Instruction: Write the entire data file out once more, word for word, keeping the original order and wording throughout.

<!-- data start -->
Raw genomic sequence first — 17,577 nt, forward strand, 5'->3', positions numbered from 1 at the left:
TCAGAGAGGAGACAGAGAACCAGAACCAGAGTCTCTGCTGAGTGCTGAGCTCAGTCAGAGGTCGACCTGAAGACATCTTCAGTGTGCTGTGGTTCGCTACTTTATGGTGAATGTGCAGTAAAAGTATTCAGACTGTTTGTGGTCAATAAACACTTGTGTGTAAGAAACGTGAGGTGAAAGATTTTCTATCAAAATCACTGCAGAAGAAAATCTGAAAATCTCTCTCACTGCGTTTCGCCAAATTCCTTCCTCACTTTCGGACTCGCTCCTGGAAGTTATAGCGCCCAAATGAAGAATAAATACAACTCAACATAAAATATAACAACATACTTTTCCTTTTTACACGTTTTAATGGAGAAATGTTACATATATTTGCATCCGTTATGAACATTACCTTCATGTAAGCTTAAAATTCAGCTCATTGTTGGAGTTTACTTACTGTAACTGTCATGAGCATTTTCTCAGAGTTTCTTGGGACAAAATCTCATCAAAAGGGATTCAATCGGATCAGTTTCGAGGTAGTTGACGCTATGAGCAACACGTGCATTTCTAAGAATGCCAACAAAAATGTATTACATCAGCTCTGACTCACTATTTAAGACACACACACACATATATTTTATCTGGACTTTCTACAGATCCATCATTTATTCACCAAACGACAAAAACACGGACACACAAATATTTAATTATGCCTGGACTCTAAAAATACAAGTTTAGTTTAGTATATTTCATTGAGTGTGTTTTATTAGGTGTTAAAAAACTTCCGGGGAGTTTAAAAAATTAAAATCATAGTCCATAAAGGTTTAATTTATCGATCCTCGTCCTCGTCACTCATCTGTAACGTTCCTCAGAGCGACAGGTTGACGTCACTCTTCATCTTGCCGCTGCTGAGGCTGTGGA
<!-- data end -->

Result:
Raw genomic sequence first — 17,577 nt, forward strand, 5'->3', positions numbered from 1 at the left:
TCAGAGAGGAGACAGAGAACCAGAACCAGAGTCTCTGCTGAGTGCTGAGCTCAGTCAGAGGTCGACCTGAAGACATCTTCAGTGTGCTGTGGTTCGCTACTTTATGGTGAATGTGCAGTAAAAGTATTCAGACTGTTTGTGGTCAATAAACACTTGTGTGTAAGAAACGTGAGGTGAAAGATTTTCTATCAAAATCACTGCAGAAGAAAATCTGAAAATCTCTCTCACTGCGTTTCGCCAAATTCCTTCCTCACTTTCGGACTCGCTCCTGGAAGTTATAGCGCCCAAATGAAGAATAAATACAACTCAACATAAAATATAACAACATACTTTTCCTTTTTACACGTTTTAATGGAGAAATGTTACATATATTTGCATCCGTTATGAACATTACCTTCATGTAAGCTTAAAATTCAGCTCATTGTTGGAGTTTACTTACTGTAACTGTCATGAGCATTTTCTCAGAGTTTCTTGGGACAAAATCTCATCAAAAGGGATTCAATCGGATCAGTTTCGAGGTAGTTGACGCTATGAGCAACACGTGCATTTCTAAGAATGCCAACAAAAATGTATTACATCAGCTCTGACTCACTATTTAAGACACACACACACATATATTTTATCTGGACTTTCTACAGATCCATCATTTATTCACCAAACGACAAAAACACGGACACACAAATATTTAATTATGCCTGGACTCTAAAAATACAAGTTTAGTTTAGTATATTTCATTGAGTGTGTTTTATTAGGTGTTAAAAAACTTCCGGGGAGTTTAAAAAATTAAAATCATAGTCCATAAAGGTTTAATTTATCGATCCTCGTCCTCGTCACTCATCTGTAACGTTCCTCAGAGCGACAGGTTGACGTCACTCTTCATCTTGCCGCTGCTGAGGCTGTGGA